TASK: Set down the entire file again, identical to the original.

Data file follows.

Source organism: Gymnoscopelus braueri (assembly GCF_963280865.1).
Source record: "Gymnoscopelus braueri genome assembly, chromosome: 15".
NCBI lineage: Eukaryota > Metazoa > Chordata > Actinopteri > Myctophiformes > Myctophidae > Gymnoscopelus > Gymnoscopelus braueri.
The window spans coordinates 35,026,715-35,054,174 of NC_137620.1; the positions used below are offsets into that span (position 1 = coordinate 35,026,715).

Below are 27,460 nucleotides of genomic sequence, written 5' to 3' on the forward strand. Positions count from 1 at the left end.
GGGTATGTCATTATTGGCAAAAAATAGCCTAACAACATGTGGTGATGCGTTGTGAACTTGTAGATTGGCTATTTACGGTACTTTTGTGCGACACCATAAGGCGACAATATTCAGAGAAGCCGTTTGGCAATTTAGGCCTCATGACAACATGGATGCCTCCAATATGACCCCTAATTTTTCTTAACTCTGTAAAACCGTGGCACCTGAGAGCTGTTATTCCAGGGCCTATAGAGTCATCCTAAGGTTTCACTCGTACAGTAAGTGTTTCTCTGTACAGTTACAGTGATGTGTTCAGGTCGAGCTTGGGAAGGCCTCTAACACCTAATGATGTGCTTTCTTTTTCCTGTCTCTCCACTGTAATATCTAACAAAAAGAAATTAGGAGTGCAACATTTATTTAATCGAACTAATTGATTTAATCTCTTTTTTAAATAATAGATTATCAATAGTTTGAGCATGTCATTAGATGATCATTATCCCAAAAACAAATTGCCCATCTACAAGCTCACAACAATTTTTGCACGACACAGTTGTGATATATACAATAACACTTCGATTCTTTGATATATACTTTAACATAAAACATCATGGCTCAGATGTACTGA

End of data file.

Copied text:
Source organism: Gymnoscopelus braueri (assembly GCF_963280865.1).
Source record: "Gymnoscopelus braueri genome assembly, chromosome: 15".
NCBI lineage: Eukaryota > Metazoa > Chordata > Actinopteri > Myctophiformes > Myctophidae > Gymnoscopelus > Gymnoscopelus braueri.
The window spans coordinates 35,026,715-35,054,174 of NC_137620.1; the positions used below are offsets into that span (position 1 = coordinate 35,026,715).

Below are 27,460 nucleotides of genomic sequence, written 5' to 3' on the forward strand. Positions count from 1 at the left end.
GGGTATGTCATTATTGGCAAAAAATAGCCTAACAACATGTGGTGATGCGTTGTGAACTTGTAGATTGGCTATTTACGGTACTTTTGTGCGACACCATAAGGCGACAATATTCAGAGAAGCCGTTTGGCAATTTAGGCCTCATGACAACATGGATGCCTCCAATATGACCCCTAATTTTTCTTAACTCTGTAAAACCGTGGCACCTGAGAGCTGTTATTCCAGGGCCTATAGAGTCATCCTAAGGTTTCACTCGTACAGTAAGTGTTTCTCTGTACAGTTACAGTGATGTGTTCAGGTCGAGCTTGGGAAGGCCTCTAACACCTAATGATGTGCTTTCTTTTTCCTGTCTCTCCACTGTAATATCTAACAAAAAGAAATTAGGAGTGCAACATTTATTTAATCGAACTAATTGATTTAATCTCTTTTTTAAATAATAGATTATCAATAGTTTGAGCATGTCATTAGATGATCATTATCCCAAAAACAAATTGCCCATCTACAAGCTCACAACAATTTTTGCACGACACAGTTGTGATATATACAATAACACTTCGATTCTTTGATATATACTTTAACATAAAACATCATGGCTCAGATGTACTGA